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Archive for the ‘Software, Technology, and Wow I Didn't Know That’ Category

The current top-of-the-line wireless technology, called 4G (for 4th generation cellular technology) ushered in an era of smartphone apps and capabilities like none before.  It also ushered in an estimated $125 billion in revenue for U.S. companies who had the leadership and foresight to embrace it.  AT&T and Verizon were two such leaders, and having this sort of technology available enabled everything from fast video downloads to the advent of Snapchat – simply because the app makers had the network technology to experiment with.

5G promises to deliver much, much more.  And more than ever, to the technology leaders will go the spoils.

5G is what will make the future possible, and will be even more transformative that prior iterations.  From self-driving cars to movies that download to your phone in seconds… not to mention true virtual reality and long-distance (remote) medical operations… all will be made possible by the embrace of 5G.

Consumers will only notice once they’ve upgraded to 5G compatible phones, which won’t become widely available until 2019 or 2020, but when they can, they’ll enjoy nearly instantaneous data travel nearly “fast enough to mimic human reflexes” (to help self-driving cars avoid accidents).

Telecommunication firms could be impacted too when download speeds are so fast that they can legitimately compete with wired systems like cable and internet providers that need to plug wires into homes.

With 5G, peak download times improve by a factor of one hundred times that of 4G, according to The Wall Street Journal.  Thus, important implications like…

  • Downloading a two-hour movie that currently takes six minutes will take 4 seconds
  • Self-driving cars will be able to “talk” to one another with human-reflex responsiveness
  • You’ll get smoother, seamless virtual reality experiences
  • Remote patient monitoring in healthcare can become a reality, as well as remote-surgery through connected health-care devices
  • The IoT: 5G will allow anything from your sneakers to heart monitors to be internet-connected. It is predicted that trillions of devices could be connected in the next decade, enabling smarter homes, cities and energy grids.  (Begging the question among cynics of course of… What could possibly go wrong?)

The key to all this lies with which countries and companies get there first.  According to the Journal’s Stu Woo, the leaders today include the U.S., China, South Korea and Japan. AT&T and Verizon plan city-by-city 5G launches later this year.  China predicts national coverage by 2020.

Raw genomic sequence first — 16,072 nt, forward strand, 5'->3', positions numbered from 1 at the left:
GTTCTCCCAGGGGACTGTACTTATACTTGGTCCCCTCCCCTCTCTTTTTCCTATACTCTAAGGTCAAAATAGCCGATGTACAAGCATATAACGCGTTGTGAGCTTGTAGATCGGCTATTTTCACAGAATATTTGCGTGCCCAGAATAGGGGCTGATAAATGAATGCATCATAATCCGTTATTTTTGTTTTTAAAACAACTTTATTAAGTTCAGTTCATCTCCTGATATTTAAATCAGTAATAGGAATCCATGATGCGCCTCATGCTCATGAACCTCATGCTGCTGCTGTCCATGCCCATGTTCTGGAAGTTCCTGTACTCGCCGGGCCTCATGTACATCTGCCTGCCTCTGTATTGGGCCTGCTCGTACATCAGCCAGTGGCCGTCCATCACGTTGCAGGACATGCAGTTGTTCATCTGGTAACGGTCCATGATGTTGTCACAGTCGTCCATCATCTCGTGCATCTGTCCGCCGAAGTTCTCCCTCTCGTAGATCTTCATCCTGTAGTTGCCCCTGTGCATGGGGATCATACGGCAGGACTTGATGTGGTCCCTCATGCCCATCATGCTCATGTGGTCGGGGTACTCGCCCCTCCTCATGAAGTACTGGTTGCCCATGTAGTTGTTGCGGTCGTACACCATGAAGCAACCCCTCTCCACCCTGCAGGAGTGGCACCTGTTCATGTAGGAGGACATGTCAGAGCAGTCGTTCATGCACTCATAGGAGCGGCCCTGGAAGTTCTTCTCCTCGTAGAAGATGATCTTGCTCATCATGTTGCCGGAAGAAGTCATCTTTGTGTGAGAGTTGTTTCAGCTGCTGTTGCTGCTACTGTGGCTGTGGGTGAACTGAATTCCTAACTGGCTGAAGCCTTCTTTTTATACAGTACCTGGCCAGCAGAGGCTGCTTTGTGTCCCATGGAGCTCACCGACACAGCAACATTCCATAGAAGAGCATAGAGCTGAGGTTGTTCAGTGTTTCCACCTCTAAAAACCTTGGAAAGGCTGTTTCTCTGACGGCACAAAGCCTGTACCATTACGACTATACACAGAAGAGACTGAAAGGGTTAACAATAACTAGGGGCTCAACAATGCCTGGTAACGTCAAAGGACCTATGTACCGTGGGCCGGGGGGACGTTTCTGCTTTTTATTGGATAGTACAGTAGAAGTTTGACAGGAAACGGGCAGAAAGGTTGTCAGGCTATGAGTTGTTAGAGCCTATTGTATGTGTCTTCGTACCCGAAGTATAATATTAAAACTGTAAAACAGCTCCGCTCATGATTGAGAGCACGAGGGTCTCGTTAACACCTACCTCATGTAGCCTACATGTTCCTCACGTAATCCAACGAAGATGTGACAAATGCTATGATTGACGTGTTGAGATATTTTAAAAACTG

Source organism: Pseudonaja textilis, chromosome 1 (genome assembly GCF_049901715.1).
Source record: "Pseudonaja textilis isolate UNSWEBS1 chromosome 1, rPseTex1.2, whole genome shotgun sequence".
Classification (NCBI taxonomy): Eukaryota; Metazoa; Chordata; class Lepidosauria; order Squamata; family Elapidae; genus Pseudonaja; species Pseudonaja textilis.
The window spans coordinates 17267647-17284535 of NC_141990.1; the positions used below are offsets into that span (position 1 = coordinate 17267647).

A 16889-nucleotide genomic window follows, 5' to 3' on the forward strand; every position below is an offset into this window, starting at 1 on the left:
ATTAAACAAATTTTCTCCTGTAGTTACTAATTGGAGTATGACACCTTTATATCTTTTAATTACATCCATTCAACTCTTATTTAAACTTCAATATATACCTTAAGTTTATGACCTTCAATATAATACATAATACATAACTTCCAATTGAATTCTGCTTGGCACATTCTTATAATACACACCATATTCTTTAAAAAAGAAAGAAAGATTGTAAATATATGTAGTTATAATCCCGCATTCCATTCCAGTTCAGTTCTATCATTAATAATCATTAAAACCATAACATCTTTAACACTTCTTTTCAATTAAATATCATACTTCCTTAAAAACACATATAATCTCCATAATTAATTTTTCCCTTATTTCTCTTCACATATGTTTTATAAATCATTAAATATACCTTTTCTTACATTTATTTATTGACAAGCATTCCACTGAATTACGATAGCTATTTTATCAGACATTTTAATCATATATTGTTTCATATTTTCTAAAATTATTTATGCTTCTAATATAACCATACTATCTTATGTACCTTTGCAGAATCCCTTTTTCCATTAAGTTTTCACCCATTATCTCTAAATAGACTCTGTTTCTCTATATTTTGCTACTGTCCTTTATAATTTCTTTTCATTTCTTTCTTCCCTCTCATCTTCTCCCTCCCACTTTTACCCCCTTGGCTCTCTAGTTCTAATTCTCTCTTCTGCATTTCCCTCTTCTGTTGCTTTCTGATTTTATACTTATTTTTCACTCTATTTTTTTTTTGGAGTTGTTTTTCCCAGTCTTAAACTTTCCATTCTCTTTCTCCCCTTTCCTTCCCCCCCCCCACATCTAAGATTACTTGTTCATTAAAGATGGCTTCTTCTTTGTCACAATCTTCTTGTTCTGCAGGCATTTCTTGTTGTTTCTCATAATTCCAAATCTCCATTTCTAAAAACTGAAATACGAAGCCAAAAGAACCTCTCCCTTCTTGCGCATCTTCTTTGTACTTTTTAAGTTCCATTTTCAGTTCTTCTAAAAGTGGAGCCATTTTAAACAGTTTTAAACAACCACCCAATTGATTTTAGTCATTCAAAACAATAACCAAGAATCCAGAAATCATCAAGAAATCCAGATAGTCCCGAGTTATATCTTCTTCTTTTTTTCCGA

In the end, the patent holders may be the biggest winners of all.  Qualcomm, InterDigital, Huawei, Nokia and Ericsson are all major players.  Each represents a different nation, and all are vying for dominance.  But it’s safe to say that in the end, all consumers will be winners too.  The pace of change today isn’t just getting arithmetically faster, it seems – it’s getting logarithmically faster.

 

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Did you know that a trove of personal information about you can typically be purchased on the internet (actually, the “Dark Web”) for about $20 to $130?  That trove is known, in dark web parlance, as a “fullz” and comprises a complete package of everything needed to commit identity theft: your name, address and social security number of course, but also your date of birth, mother’s maiden name, driver’s license number and more.  When combined with widely-hacked credit card number identification, logins and passwords you’ve used and even your individual credit reports, the data set altogether provides a complete picture of you – and all the ammunition needed to steal your identity, or at the very least, wreak havoc on your life and time spent fixing the leaks.

Now, here’s the good news: experts tell us that in 2017, only 6.6% of the adult population of the U.S. were victimized by identity fraud – meaning over 93% were not victimized.  But then here’s the bad news: that was just one year.  Fortunately, there are some things we can do to protect ourselves, and best of all, professional scammers who will reveal their secrets – either because they have flipped sides and now work for the good guys, or because they are trying to ‘cooperate’ their way to lighter sentences – tell us that “even though personal information is everywhere, if you do just one or two things to create roadblocks for the scammers, people [like them] will probably move on.”  Why?  “Because there are plenty of other marks out there who do nothing.”